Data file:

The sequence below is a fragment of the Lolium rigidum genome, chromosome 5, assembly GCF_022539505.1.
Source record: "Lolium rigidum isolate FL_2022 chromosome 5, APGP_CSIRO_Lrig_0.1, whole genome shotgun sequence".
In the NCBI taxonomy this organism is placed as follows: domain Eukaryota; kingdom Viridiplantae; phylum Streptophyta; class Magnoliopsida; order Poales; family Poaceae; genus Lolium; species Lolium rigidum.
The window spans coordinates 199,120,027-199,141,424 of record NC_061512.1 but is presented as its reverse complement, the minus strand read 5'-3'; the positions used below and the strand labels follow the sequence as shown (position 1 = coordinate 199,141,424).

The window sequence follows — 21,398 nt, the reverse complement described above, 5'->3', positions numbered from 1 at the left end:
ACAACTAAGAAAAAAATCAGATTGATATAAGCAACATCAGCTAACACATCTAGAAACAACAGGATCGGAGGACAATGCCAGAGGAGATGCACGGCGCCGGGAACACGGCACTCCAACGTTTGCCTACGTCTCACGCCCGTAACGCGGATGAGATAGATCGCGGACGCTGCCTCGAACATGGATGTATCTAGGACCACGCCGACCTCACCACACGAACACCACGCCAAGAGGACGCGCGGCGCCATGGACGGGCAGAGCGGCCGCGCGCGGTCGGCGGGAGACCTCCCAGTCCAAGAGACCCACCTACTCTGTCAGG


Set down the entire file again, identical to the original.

The sequence below is a fragment of the Lolium rigidum genome, chromosome 5, assembly GCF_022539505.1.
Source record: "Lolium rigidum isolate FL_2022 chromosome 5, APGP_CSIRO_Lrig_0.1, whole genome shotgun sequence".
In the NCBI taxonomy this organism is placed as follows: domain Eukaryota; kingdom Viridiplantae; phylum Streptophyta; class Magnoliopsida; order Poales; family Poaceae; genus Lolium; species Lolium rigidum.
The window spans coordinates 199,120,027-199,141,424 of record NC_061512.1 but is presented as its reverse complement, the minus strand read 5'-3'; the positions used below and the strand labels follow the sequence as shown (position 1 = coordinate 199,141,424).

The window sequence follows — 21,398 nt, the reverse complement described above, 5'->3', positions numbered from 1 at the left end:
ACAACTAAGAAAAAAATCAGATTGATATAAGCAACATCAGCTAACACATCTAGAAACAACAGGATCGGAGGACAATGCCAGAGGAGATGCACGGCGCCGGGAACACGGCACTCCAACGTTTGCCTACGTCTCACGCCCGTAACGCGGATGAGATAGATCGCGGACGCTGCCTCGAACATGGATGTATCTAGGACCACGCCGACCTCACCACACGAACACCACGCCAAGAGGACGCGCGGCGCCATGGACGGGCAGAGCGGCCGCGCGCGGTCGGCGGGAGACCTCCCAGTCCAAGAGACCCACCTACTCTGTCAGG